If you’ve had the pleasure of operating a blog or website, chances are you’ve had those days where you ask yourself if it’s all worth it. Yeah, you’re sharing amazing insight and information on a regular basis but is it really helping you become an established authority on your topic of choice? The answer, of course, is yes. But the fact remains that it can be difficult to see the light at the end of the tunnel when it comes to blogging, especially if you’re just starting out and not seeing the pop and sizzle you’d like when you open up your Google Analytics account.
During the past year I’ve become a big fan of blogger extraordinaire James Altucher. James runs a brutally honest blog on how to improve various aspects of your life and happens to touch on some pretty powerful digital marketing concepts from time to time. One of the best tips James has shared with his readers are the many benefits of self-publishing. James believes that anyone can be an author and that the benefits of self-publishing are so powerful, there’s almost no reason to not do it. Now, you might be saying, “I’ve never written anything in my entire life, let alone a whole book,” and to that I say, so what?
It’s now easier than ever to self-publish your own stuff. I’m not talking about “War and Peace” here (although if you’re so inclined, go for it), just consolidating your blog posts into a handy dandy e-book that summarizes the main thoughts and points into one nifty package. Let’s go over the insanely easy process of how this would work for you.
Step 1: Focus
Identify the content you’d like to convert into a book. Figure out what the overall message of your book is and then start to round up posts that support that message. You may even discover new themes that you didn’t even realize you were addressing. If you’ve been blogging for more than a few months you likely have enough content for a book.
Start putting your book together. It’s not like you have to start from scratch and even if you did all it would take is 30-50 blog posts before you have enough content to put in a book format. Find the posts you’ve written, consolidate them and write an intro and conclusion, then tie your posts together with some witty wordsmanship, and voila! Remember, most of your book has already been written, all you need to do is tie it together.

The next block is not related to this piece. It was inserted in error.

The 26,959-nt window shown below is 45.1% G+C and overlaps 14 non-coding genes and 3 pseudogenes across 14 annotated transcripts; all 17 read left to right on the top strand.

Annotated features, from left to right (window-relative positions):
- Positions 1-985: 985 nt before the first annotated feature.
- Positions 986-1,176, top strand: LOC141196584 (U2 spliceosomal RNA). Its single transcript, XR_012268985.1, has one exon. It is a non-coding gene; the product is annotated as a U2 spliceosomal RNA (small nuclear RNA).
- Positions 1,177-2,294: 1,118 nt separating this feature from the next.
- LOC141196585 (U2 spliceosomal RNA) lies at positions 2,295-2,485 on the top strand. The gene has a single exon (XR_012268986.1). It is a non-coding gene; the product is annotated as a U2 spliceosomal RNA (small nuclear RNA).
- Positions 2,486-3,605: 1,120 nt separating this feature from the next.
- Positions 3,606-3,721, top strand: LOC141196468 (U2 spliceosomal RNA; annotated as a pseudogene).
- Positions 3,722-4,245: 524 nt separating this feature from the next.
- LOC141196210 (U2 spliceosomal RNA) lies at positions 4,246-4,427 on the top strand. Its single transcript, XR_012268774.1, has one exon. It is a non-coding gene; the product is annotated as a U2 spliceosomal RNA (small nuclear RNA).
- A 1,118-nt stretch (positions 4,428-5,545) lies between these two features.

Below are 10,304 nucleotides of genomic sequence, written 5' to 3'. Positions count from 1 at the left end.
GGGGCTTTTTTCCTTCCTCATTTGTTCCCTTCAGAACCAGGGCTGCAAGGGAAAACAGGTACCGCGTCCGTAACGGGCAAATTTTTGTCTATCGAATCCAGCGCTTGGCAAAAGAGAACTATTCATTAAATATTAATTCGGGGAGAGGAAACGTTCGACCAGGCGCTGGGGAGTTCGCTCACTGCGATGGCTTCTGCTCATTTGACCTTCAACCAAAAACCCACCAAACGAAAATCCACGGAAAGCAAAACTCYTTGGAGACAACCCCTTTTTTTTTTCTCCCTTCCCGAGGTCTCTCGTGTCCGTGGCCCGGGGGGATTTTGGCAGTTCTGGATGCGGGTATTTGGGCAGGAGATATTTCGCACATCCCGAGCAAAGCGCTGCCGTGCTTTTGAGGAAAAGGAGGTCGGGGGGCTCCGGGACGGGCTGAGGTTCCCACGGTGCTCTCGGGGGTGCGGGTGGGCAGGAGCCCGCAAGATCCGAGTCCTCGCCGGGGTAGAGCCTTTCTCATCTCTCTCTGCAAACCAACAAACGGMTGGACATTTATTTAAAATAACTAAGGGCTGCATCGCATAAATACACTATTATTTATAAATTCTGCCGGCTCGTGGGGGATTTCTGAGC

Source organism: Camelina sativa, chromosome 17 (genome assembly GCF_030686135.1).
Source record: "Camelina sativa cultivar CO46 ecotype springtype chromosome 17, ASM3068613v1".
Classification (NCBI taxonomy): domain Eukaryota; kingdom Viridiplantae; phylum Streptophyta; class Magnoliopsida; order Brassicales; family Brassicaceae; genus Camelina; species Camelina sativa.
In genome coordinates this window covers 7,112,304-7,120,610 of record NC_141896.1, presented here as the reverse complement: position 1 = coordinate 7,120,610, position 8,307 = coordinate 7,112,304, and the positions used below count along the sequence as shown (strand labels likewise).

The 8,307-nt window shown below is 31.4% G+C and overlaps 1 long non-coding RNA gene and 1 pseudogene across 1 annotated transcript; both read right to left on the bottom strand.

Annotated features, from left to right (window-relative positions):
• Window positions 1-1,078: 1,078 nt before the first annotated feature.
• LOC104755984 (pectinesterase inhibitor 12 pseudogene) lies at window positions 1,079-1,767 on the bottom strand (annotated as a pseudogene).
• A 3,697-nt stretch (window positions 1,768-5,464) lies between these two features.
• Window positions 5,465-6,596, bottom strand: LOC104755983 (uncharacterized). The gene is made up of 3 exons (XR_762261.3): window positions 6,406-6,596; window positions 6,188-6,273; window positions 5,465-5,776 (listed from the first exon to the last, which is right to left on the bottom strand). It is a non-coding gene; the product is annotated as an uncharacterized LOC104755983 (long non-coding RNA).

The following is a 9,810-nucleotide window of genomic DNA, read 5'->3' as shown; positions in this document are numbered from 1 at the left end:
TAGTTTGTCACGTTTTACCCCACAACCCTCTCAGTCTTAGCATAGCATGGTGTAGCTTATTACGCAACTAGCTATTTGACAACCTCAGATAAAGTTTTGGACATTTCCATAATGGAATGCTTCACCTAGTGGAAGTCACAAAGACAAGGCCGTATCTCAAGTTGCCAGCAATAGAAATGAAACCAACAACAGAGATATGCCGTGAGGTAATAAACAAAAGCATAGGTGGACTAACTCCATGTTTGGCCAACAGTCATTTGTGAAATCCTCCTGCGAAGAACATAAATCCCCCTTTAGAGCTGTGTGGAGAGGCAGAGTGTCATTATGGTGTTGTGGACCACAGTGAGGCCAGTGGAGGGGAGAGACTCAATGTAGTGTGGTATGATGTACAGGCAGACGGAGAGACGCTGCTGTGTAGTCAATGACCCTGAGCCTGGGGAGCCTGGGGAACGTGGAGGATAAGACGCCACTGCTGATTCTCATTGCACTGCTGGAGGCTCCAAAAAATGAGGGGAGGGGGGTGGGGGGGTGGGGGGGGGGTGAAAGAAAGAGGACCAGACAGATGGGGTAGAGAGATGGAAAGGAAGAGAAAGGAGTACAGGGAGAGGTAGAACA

Join CreateSpace. CreateSpace will allow you to upload your book (once it’s finished) and create a cover, artwork, formatting, ISBN numbers for publishing and all the other good stuff you’ll need to be a bonafide author. CreateSpace also offers tutorials to help get you started.
Join Author Central by Amazon. This is the platform that you’ll be selling your book on. Who needs publishing companies that will potentially delay a book release and slow you down? James Altucher is fond of pointing out that unless you’re getting a huge advance (no one is anymore) there’s very little reason to go through an “established” publisher. They don’t do marketing for your book and they often make you wait exorbitantly long time before your book is even available to the general public. Skip all that and publish directly to Amazon, then promote it through your digital channels.Tip: Remember, you can have physical copies of your book available too, there’s no rule saying that this needs to be an eBook
And there you go, you’re a published author. Up there with the likes of Steinbeck, Vonnegut and Huxley. The best part is you’re in control of how the book is marketed, priced and consumed. You set the price of the book. You can give it away for free, ask for an email to download a digital copy, charge a million dollars or do whatever else you think might work. The beauty of this strategy is the fact that you’ve now created a product that shows people you know what you’re talking about. So the next time you’re thinking about packing up your blog and going home, just remember, there are endless ways to get quality content and information out to the people who want it. Creating is NEVER a waste of time. Sometimes all it takes is a little restructuring or organizing to make “old” content fresh.